From a young age, proud Yorta Yorta woman Allira Potter knew she had always been spiritually attuned. But it wasn’t until after she hit “rock bottom” that she began to tap into her intuitive gift.
“I was always really spiritual. My mum was also really spiritual. And I sort of was like, ‘Oh, that’s kind of weird. I’m not going to get into that,’” Potter told NIT.
“When my Mum passed away, she gave me a deck of her cards. I thought … ‘I’ll probably never use these.’
“And then a couple of years ago, I hit rock bottom, I had to lean on something when I was trying to go sober and change my relationship with alcohol and drugs.
“And I found her deck of cards. From then on, I really tapped into the spiritual presence that was within me.”
The self-proclaimed “sassy, psychic witchy sister” now works as a Reiki practitioner, meditation teacher and life coach, helping others to “thrive at their fullest capacity”.
Over the years, Potter had dipped her toes into many different careers including public relations, modelling and photography.
It was during the resurgence of the Black Lives Matter movement that Potter became a fierce influential figure, educating her online audience on topics like casual racism, white privilege, and wellness practices that have their roots in Indigenous culture.
By sharing her voice Potter’s platform grew, and as a result, so did her business — enabling her to leave her corporate role in August last year.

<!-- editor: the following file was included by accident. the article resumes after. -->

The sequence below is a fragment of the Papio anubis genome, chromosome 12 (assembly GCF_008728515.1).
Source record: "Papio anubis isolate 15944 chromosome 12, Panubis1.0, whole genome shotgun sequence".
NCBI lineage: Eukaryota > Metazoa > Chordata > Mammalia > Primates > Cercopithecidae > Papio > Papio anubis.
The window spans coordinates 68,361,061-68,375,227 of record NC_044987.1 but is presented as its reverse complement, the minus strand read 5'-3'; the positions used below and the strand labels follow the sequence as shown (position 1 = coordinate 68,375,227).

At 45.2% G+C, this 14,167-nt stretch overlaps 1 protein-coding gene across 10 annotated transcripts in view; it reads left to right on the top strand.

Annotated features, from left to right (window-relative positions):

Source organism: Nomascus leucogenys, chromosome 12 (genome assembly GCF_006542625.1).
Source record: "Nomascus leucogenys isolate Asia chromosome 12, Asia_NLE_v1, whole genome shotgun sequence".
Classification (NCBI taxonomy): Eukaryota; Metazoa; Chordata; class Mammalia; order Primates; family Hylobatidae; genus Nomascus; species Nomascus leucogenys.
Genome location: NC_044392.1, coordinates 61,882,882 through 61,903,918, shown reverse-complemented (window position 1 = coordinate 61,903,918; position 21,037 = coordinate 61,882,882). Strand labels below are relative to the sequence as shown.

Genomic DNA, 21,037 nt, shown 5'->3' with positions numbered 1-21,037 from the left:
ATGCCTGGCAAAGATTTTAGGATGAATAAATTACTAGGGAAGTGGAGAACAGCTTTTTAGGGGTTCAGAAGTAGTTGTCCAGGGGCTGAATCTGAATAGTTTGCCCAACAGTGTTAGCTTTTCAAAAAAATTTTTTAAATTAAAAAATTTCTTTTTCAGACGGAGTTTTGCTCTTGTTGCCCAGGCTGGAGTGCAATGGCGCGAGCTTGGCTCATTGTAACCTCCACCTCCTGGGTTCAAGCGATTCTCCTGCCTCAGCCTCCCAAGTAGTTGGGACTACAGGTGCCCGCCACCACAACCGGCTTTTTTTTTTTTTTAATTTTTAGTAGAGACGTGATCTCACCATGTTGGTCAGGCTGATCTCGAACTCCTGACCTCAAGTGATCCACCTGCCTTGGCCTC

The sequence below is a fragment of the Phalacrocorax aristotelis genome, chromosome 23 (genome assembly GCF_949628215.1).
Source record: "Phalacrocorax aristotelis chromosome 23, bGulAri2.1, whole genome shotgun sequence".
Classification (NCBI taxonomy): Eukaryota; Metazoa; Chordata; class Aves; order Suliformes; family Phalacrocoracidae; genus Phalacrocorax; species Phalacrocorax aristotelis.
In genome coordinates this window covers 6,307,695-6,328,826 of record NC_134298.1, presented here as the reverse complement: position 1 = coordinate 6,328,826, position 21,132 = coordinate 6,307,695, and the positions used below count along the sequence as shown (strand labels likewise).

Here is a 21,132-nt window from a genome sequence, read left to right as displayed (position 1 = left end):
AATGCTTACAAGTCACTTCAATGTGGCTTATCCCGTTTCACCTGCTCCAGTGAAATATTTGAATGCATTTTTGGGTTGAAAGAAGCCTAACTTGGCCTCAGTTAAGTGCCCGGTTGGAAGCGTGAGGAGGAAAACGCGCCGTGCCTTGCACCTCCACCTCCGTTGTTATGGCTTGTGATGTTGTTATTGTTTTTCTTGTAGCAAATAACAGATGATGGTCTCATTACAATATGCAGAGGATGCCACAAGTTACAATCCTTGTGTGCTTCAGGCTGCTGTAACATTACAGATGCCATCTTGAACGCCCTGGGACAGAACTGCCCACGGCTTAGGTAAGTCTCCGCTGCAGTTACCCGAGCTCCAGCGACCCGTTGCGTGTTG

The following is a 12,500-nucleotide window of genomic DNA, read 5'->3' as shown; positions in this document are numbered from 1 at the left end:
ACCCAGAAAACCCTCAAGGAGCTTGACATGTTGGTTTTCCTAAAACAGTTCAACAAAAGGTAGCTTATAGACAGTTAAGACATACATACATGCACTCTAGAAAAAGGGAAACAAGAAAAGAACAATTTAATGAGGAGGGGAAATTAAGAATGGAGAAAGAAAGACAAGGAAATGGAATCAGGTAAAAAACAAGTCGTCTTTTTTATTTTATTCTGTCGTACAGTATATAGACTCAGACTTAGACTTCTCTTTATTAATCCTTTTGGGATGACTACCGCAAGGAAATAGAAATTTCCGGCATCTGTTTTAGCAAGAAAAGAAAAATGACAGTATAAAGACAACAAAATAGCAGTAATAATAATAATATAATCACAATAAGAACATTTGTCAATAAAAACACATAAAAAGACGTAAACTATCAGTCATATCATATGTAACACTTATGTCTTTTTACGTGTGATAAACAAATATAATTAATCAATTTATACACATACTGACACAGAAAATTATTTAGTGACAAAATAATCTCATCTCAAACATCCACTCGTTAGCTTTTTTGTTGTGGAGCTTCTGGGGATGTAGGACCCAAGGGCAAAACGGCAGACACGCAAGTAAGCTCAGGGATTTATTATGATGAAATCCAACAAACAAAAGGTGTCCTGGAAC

“I worked in a corporate job for the last five years. I hated it. And they knew that I hated the job,” Potter laughed.
“But it served its purpose. And I had always manifested working for myself. But when the Black Lives Matter movement happened … it just blew up. I think people just really engaged in my socials and the work that I was doing.”
Through her professional practices and socially broadcasted messaging, Potter remains committed to transforming and decolonising the “whitewashed” wellness industry.
She not only embeds cultural elements into her practices, re-aligning them with their cultural roots, but she also actively works towards making increasingly expensive wellness services more accessible for First Nations people.
“I make sure that my services are accessible and are for free for mob that can’t afford it, which is something that’s really important to me,” Potter said.
“I’m making sure that my space is a culturally safe and aware space.”
While Potter said simply existing in the wellness space is helping debunk widespread wellness narratives, she said there is more the wider industry can do.
“We need more culturally safe spaces. We need brands and businesses acknowledging Aboriginal culture,” she said.
“It can be as simple as having a plaque with an Acknowledgment of Country at the front of your building or doing an Acknowledgment of Country before you run your class.
“And I think people need to do their research. I just say to people, ‘Don’t go and throw out all your sage and palo santo, but just understand why you’re using it.’ It’s not just to clean energy, but it comes from a deep longing culture.”
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In the lead up to Invasion Day, Potter stresses that self-care is more important than ever to avoid cultural fatigue.
She reminds mob to “understand your boundaries and say no to people and disengage in conversation that will trigger”.
“Look after yourself and surround yourself with other mob, too. Vent about it and just talk about it.”
By Grace Crivellaro